*The use of any dye can be hazardous, but need not be sufficient cause for great alarm.Never just “throw'' powdered dye into the dyebath. Not only do you risk breathing the dust, but the powdered clumps are often slow to dissolve and can get trapped as such among the wool fibers. I know you might think the use of powdered dyes could produce interesting effects, but consider the risk and the waste. (Some people feel the need to wear protective masks, etc. I just don 't like to wear them—but I do wear gloves, most of the time. The use of “natural” dyestuffs obtained from plant and animal resources does not remove all hazards. Some mordants are known carcinogens—Chromium being the more commonly encountered of today's mordants in use. Mercury, Copper, and Lead were extensively used as mordants in the 1800's, but, obviously, are not being recommended for use now. Some plants are known irritants, some are poisonous, and many can cause severe allergic realigns in some people—goldenrod, ragweed, sumac, poison ivy, pokeweed, choke cherry, dogbane, etc. The biggest threat from synthetic dyestuffs (and, in some instances, natural ones as well) occurs as a result of the nature of the dyestuff as prepared—in POWDERED form—and not the chemical structure itself. Some REACTIVE dyes carry a warning label indicating that they may irritate respiratory passages. I have had asthma my entire life, so I do know what respiratory irritants can do—but, again, the vapors that escape from the dyebath are a far more serious threat than repeated exposure lo the dyestuffs themselves, unless you're working day after day in a factory where large, open vats are used for dyeing and poor ventilation is the rule, not the exception. Remember this: Breathing the vapors from a near boiling solution of Acetic Acid or vinegar can be harmful with or without the addition of dyestuffs! The best way to avoid problems is simply follow these rules: First, dye either outside or in a place with excellent ventilation (Under a hood is goodl). Second, always dissolve powdered dyestuffs and chemical additives in water prior to adding them to the dyebath liquor (add a little cold water to the amount of dyestuff or additive you intend to use and make a paste, then continue to add slightly warmer water to the paste until you have the dye (or additive) completely dissolved in a reasonable amount of water [1 to 2 cups]). REACTIVES DYE SKIN READILY AS WELL AS WOOL . . .) And third: If you experience a problem, call someone you know who has had more experience with dyes and dyeing than you or OTHERWISE, GO BACK AND READ THE DIRECTIONS AND THE WARNING LABELS!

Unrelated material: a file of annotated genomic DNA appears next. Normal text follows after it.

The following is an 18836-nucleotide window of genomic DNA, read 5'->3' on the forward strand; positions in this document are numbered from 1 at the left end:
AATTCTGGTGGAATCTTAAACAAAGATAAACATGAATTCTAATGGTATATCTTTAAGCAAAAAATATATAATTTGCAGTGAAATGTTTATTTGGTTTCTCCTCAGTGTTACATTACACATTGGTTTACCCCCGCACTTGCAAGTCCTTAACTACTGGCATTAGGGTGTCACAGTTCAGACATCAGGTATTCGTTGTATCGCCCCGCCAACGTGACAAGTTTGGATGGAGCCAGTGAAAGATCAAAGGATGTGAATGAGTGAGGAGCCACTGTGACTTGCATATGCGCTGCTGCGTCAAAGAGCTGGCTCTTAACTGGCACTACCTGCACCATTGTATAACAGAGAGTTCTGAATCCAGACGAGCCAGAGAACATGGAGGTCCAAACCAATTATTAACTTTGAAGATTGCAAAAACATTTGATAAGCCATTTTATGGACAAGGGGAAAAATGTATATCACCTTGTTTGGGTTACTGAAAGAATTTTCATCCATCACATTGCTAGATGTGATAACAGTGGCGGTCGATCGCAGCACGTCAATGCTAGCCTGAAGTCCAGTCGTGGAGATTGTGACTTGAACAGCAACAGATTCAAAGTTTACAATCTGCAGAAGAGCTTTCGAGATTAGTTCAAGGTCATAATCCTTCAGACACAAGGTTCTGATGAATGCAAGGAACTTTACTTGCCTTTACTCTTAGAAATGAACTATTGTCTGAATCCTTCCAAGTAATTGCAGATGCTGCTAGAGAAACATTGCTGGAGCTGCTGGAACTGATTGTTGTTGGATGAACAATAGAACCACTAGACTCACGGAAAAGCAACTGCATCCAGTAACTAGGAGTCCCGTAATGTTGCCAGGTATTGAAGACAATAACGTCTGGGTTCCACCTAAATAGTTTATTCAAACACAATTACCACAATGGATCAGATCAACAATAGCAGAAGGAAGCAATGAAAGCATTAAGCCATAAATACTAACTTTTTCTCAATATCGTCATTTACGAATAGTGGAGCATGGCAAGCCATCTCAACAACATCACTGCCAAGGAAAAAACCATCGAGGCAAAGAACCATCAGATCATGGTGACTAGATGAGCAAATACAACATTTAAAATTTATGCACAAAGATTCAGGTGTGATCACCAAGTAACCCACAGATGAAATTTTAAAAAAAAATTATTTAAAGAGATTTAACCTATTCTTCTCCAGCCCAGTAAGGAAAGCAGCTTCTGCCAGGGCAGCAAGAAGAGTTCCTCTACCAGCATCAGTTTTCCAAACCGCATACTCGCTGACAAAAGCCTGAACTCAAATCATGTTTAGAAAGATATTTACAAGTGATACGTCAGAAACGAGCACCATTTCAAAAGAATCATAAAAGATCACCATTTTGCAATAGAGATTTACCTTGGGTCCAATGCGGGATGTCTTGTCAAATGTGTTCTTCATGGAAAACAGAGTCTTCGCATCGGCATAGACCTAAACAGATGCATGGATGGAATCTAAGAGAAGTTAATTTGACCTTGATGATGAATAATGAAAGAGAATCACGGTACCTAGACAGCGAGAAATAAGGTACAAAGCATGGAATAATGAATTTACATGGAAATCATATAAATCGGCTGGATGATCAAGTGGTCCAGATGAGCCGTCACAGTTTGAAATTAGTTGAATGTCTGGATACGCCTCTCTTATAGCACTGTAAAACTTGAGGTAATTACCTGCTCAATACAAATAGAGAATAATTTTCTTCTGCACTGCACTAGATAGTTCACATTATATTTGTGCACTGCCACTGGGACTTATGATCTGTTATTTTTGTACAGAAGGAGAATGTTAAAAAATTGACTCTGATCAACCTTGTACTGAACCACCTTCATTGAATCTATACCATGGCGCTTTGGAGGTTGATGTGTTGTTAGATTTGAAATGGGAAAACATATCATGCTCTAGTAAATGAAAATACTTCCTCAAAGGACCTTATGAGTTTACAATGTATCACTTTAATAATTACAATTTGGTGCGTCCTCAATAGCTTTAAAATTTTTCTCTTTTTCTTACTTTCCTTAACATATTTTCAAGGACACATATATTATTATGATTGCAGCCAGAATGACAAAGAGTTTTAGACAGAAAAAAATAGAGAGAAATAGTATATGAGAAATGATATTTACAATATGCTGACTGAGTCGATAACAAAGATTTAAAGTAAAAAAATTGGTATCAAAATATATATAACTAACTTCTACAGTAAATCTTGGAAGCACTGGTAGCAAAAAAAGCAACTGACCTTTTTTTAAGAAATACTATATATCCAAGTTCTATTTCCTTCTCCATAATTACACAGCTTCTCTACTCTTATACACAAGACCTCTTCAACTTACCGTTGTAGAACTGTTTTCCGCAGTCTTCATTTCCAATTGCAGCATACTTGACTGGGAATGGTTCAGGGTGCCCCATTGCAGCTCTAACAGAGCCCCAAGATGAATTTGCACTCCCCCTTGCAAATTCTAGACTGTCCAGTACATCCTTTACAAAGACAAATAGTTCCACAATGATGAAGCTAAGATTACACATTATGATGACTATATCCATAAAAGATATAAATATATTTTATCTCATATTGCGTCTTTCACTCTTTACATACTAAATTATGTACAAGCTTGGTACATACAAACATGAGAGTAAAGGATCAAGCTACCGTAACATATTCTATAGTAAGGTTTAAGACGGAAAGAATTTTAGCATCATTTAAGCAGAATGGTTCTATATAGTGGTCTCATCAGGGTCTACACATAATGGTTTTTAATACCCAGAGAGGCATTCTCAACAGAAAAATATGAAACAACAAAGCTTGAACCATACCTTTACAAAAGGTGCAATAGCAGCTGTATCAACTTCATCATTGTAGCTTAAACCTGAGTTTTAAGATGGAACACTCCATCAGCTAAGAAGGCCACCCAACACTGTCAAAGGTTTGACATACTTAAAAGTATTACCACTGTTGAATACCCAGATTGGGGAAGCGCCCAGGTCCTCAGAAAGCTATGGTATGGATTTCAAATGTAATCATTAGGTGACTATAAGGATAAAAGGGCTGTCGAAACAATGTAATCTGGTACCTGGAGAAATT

*Additions of small amounts of acid may be needed during the dyeing process to achieve the compete exhaustion of some dyestuffs. this may be accomplished by trial and error (observation) or my monitoring the pH or acidity of the dyebath liquor. You can always reuse the dyebath to dye other wools, but completing the exhaustion of any one dye from its original dyebath solution will tend to impart greater fastness properties, less bleed problems, and more consistent colors. You can utilize all of these factors to produce any great number of color effects and color combinations with a little ingenuity and design. It helps to keep a notebook of all the dyestuffs you've used and all the dyebaths you've created—who knows, someday, MAYBE, even I'll try it!
*Eight Years of College in Textile, Fiber, and Color Chemistry at both North Carolina State University and Lehigh University, Ten Years of Industrial Experience, and an Overlapping Thirty Years as Shepherd, Shearer, Dyer, and Feltmaker, Twenty-five devoted to the Coopworth Breed and use of Coopworth wool.
*Laboratory Course in Dyeing, C.H. Giles, The Society of Dyers and Colourists, Great Britain, 1966.
*Wool Science: The Chemical Reactivity of the Wool Fibre, John A. Maclaren and Brian Milligan, Science Press, Australia, 1981.
*Wool and Mohair, Thomas Hamsworth and Graham Day, Inkata Press, Australia, 1990.
*Color Index Reference Manual, Fourth and Fifth Volumes, Latest Edition, Available from the NCSU School of Textiles Library, 1992.
*NCSU School of Textile Staff Members: Dr. James Rucker, Dr. Leon Moser, Jeff Krause, and Lynell Williamson.
*The Dye Pot, Mary Frances Davidson, published by author, Tennessee, United States, 1974.*North American Dye Plants, Anne Bliss, Scribner's Sons, New York, United States, 1980.